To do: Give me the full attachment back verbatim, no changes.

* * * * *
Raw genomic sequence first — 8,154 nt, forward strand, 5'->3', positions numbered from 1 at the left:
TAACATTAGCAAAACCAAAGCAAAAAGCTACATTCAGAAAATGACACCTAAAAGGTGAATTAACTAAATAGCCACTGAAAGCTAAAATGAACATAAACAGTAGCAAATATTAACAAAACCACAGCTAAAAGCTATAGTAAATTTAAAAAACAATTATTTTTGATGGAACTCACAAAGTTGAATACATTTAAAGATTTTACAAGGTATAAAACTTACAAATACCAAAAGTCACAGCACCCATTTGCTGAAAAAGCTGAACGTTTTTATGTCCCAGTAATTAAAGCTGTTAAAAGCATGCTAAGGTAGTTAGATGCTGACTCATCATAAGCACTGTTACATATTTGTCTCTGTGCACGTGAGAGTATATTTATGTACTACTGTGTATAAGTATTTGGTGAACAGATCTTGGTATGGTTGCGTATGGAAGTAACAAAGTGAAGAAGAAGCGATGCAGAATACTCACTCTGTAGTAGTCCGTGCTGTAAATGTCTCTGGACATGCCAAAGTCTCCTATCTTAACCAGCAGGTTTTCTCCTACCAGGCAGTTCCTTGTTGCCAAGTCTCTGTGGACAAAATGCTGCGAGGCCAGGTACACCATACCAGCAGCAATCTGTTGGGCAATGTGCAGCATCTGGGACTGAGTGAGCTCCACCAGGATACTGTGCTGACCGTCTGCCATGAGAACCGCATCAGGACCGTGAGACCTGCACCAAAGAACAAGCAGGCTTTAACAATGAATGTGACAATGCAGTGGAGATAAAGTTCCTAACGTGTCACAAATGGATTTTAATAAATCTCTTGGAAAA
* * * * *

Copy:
Raw genomic sequence first — 8,154 nt, forward strand, 5'->3', positions numbered from 1 at the left:
TAACATTAGCAAAACCAAAGCAAAAAGCTACATTCAGAAAATGACACCTAAAAGGTGAATTAACTAAATAGCCACTGAAAGCTAAAATGAACATAAACAGTAGCAAATATTAACAAAACCACAGCTAAAAGCTATAGTAAATTTAAAAAACAATTATTTTTGATGGAACTCACAAAGTTGAATACATTTAAAGATTTTACAAGGTATAAAACTTACAAATACCAAAAGTCACAGCACCCATTTGCTGAAAAAGCTGAACGTTTTTATGTCCCAGTAATTAAAGCTGTTAAAAGCATGCTAAGGTAGTTAGATGCTGACTCATCATAAGCACTGTTACATATTTGTCTCTGTGCACGTGAGAGTATATTTATGTACTACTGTGTATAAGTATTTGGTGAACAGATCTTGGTATGGTTGCGTATGGAAGTAACAAAGTGAAGAAGAAGCGATGCAGAATACTCACTCTGTAGTAGTCCGTGCTGTAAATGTCTCTGGACATGCCAAAGTCTCCTATCTTAACCAGCAGGTTTTCTCCTACCAGGCAGTTCCTTGTTGCCAAGTCTCTGTGGACAAAATGCTGCGAGGCCAGGTACACCATACCAGCAGCAATCTGTTGGGCAATGTGCAGCATCTGGGACTGAGTGAGCTCCACCAGGATACTGTGCTGACCGTCTGCCATGAGAACCGCATCAGGACCGTGAGACCTGCACCAAAGAACAAGCAGGCTTTAACAATGAATGTGACAATGCAGTGGAGATAAAGTTCCTAACGTGTCACAAATGGATTTTAATAAATCTCTTGGAAAA